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Ohio State professor helping guide students through year of pandemic

An Ohio State University professor and her student are taking mentoring relationships to a new level during the pandemic.

An Ohio State University professor and her student are taking mentoring relationships to a new level during the pandemic.

Dr. Nicole Kraft often speaks at orientations to incoming students, pointing out the opportunities available to them, if they can find a professor who connects with them on many levels and can help them through a program.

It was during Devin Smith’s orientation he first saw Dr. Kraft and knew immediately he wanted to meet her.

Smith’s first year in college became even more challenging when the pandemic hit in March of 2020.

“When everything happened online, I think the biggest thing that happened was this weird sort of forced independence of now school is really just on you. You have to go through more avenues to find help. Now you’re having to set up zoom meetings, you can’t just stop by their [a professor's] office or classroom and be like, ‘Hey professor, I have a question,’” Smith said.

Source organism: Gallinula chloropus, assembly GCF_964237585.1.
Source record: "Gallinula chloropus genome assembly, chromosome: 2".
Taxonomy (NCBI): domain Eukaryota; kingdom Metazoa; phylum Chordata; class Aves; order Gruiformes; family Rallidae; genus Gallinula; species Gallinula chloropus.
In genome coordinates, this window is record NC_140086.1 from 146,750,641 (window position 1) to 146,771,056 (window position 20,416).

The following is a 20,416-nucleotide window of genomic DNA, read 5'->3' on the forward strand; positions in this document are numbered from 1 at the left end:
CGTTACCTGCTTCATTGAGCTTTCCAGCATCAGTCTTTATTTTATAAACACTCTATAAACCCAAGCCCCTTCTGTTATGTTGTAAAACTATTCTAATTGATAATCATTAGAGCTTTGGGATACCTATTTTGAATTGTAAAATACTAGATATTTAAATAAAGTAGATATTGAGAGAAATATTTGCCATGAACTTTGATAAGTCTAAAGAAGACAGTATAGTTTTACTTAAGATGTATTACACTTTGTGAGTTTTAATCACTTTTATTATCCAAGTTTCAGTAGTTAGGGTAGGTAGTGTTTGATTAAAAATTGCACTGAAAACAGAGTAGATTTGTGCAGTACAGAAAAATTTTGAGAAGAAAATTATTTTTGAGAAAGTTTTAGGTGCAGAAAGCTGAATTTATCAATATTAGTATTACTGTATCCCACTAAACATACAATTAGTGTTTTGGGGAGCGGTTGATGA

It was during the fall semester of his second year he took Dr. Kraft’s class on Writing and Editing in Media. Smith said he and other students who might otherwise feel like a number on a big campus began to feel like someone cared for their success at school.

Pre-pandemic, Dr. Kraft is a professor who held dinners at her home for her students to get to know her and each other.

She said her motivation to connect with students comes from the desire to be the professor she never had.

“We can’t think of each other in roles anymore, we never should. We should never think, ‘I have a superior or an inferior,’ we should all try to get to know each other as people. Then the more successful I will be as an instructor and the more successful they will be moving forward in their programs,” Kraft said.

Kraft said in a year where so many classes and gatherings are virtual, those connections are more important than ever before.

“It’s even more important that we reach out to each other and say not only, ‘It’s going to be ok’ but, ‘Are you ok? You know I am here for you’ I check in with students every week,” Kraft said.

The two have remained close into the spring semester, often taking part in virtual office hours at each other’s home as Smith contemplates a new major.

“If you feel like you have that professor, that mentor, that educator, whoever in your life that you can have a relationship that’s past just formal and you feel like you can talk to them like you know who they are, then that’s the most important part,” Smith said.

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